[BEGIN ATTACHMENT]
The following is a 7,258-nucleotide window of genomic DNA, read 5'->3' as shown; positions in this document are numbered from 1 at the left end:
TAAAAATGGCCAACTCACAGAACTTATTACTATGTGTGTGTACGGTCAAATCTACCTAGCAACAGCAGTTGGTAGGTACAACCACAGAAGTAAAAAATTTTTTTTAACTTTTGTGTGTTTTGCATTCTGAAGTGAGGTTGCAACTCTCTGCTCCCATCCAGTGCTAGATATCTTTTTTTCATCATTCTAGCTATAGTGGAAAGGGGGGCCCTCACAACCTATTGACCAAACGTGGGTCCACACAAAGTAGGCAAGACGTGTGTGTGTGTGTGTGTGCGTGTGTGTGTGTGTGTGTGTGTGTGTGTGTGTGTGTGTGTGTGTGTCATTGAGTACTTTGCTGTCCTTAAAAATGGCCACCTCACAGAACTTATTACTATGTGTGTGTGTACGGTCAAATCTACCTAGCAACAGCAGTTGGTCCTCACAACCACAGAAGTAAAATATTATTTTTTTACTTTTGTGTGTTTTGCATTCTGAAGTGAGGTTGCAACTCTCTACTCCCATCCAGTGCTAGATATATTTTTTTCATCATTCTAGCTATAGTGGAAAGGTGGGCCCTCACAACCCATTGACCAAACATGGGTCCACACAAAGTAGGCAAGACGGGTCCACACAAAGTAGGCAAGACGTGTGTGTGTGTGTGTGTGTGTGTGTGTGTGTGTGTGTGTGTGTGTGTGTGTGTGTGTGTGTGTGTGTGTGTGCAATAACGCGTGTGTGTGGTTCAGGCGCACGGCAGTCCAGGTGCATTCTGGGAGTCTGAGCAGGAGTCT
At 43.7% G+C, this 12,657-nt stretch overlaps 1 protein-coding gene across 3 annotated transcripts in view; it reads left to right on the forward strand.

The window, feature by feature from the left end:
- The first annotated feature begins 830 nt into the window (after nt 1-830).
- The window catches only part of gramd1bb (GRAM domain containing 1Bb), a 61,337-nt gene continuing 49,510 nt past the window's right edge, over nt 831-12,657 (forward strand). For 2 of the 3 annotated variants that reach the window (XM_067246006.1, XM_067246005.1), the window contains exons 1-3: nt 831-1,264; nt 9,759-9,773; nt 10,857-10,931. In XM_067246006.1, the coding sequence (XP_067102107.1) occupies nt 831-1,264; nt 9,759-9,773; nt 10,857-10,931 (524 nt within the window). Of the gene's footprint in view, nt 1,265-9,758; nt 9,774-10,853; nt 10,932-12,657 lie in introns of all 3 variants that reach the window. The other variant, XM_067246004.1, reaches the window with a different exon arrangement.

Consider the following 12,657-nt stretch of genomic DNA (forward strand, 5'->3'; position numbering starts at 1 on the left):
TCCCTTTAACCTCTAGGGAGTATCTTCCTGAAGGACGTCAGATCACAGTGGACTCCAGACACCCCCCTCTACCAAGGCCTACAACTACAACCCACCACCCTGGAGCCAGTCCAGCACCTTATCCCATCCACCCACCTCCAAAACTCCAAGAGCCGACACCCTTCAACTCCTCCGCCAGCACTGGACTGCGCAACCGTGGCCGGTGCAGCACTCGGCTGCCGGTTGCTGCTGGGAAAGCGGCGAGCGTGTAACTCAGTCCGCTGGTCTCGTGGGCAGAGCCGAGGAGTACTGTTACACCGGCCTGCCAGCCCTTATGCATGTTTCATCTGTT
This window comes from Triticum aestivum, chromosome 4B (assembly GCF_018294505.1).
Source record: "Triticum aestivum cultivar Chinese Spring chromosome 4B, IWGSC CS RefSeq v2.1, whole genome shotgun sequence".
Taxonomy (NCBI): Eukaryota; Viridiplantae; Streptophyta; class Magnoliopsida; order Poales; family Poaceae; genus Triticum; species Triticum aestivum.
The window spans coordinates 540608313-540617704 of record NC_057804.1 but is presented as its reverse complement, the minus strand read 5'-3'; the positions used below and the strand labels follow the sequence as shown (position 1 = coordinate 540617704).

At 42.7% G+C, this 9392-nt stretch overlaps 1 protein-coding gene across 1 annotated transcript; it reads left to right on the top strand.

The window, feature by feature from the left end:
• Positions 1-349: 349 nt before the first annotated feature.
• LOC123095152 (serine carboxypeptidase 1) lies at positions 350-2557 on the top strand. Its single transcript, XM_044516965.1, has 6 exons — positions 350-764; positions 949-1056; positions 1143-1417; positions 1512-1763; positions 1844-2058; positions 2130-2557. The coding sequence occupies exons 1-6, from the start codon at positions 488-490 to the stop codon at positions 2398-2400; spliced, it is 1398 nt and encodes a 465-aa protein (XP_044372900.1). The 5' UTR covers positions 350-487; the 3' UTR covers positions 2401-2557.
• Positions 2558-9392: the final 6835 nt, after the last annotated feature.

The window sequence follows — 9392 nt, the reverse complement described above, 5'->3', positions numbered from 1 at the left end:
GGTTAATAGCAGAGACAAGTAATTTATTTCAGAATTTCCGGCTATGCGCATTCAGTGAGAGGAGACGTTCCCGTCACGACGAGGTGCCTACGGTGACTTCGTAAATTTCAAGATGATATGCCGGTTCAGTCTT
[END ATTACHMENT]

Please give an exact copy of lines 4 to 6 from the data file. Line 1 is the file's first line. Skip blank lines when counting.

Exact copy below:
The window, feature by feature from the left end:
- The first annotated feature begins 830 nt into the window (after nt 1-830).
- The window catches only part of gramd1bb (GRAM domain containing 1Bb), a 61,337-nt gene continuing 49,510 nt past the window's right edge, over nt 831-12,657 (forward strand). For 2 of the 3 annotated variants that reach the window (XM_067246006.1, XM_067246005.1), the window contains exons 1-3: nt 831-1,264; nt 9,759-9,773; nt 10,857-10,931. In XM_067246006.1, the coding sequence (XP_067102107.1) occupies nt 831-1,264; nt 9,759-9,773; nt 10,857-10,931 (524 nt within the window). Of the gene's footprint in view, nt 1,265-9,758; nt 9,774-10,853; nt 10,932-12,657 lie in introns of all 3 variants that reach the window. The other variant, XM_067246004.1, reaches the window with a different exon arrangement.